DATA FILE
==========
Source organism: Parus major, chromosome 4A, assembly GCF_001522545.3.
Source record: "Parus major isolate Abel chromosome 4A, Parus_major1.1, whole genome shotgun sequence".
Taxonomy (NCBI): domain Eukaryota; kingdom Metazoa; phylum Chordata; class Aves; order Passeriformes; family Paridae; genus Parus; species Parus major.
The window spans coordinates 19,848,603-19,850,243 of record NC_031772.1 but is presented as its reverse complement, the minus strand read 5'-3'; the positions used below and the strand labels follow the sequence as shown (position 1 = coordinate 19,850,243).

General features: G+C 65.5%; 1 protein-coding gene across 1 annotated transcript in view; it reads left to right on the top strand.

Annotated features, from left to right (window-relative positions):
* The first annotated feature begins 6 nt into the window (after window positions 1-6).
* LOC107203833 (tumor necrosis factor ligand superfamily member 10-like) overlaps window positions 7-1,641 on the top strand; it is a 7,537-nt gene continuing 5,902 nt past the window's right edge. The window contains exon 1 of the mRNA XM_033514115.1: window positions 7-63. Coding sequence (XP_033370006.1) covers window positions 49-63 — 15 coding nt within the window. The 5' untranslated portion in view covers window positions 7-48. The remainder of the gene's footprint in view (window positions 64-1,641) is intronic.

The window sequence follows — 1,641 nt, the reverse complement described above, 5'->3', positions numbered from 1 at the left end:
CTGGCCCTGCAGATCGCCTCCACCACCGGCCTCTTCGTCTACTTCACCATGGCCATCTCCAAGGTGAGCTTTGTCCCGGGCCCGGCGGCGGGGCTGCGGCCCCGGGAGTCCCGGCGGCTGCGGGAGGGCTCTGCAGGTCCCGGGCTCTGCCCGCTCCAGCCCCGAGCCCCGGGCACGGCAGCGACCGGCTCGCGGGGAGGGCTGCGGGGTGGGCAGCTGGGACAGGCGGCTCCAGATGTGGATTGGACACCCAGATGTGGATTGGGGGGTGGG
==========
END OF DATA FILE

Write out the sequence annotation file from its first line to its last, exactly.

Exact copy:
Source organism: Parus major, chromosome 4A, assembly GCF_001522545.3.
Source record: "Parus major isolate Abel chromosome 4A, Parus_major1.1, whole genome shotgun sequence".
Taxonomy (NCBI): domain Eukaryota; kingdom Metazoa; phylum Chordata; class Aves; order Passeriformes; family Paridae; genus Parus; species Parus major.
The window spans coordinates 19,848,603-19,850,243 of record NC_031772.1 but is presented as its reverse complement, the minus strand read 5'-3'; the positions used below and the strand labels follow the sequence as shown (position 1 = coordinate 19,850,243).

General features: G+C 65.5%; 1 protein-coding gene across 1 annotated transcript in view; it reads left to right on the top strand.

Annotated features, from left to right (window-relative positions):
* The first annotated feature begins 6 nt into the window (after window positions 1-6).
* LOC107203833 (tumor necrosis factor ligand superfamily member 10-like) overlaps window positions 7-1,641 on the top strand; it is a 7,537-nt gene continuing 5,902 nt past the window's right edge. The window contains exon 1 of the mRNA XM_033514115.1: window positions 7-63. Coding sequence (XP_033370006.1) covers window positions 49-63 — 15 coding nt within the window. The 5' untranslated portion in view covers window positions 7-48. The remainder of the gene's footprint in view (window positions 64-1,641) is intronic.

The window sequence follows — 1,641 nt, the reverse complement described above, 5'->3', positions numbered from 1 at the left end:
CTGGCCCTGCAGATCGCCTCCACCACCGGCCTCTTCGTCTACTTCACCATGGCCATCTCCAAGGTGAGCTTTGTCCCGGGCCCGGCGGCGGGGCTGCGGCCCCGGGAGTCCCGGCGGCTGCGGGAGGGCTCTGCAGGTCCCGGGCTCTGCCCGCTCCAGCCCCGAGCCCCGGGCACGGCAGCGACCGGCTCGCGGGGAGGGCTGCGGGGTGGGCAGCTGGGACAGGCGGCTCCAGATGTGGATTGGACACCCAGATGTGGATTGGGGGGTGGG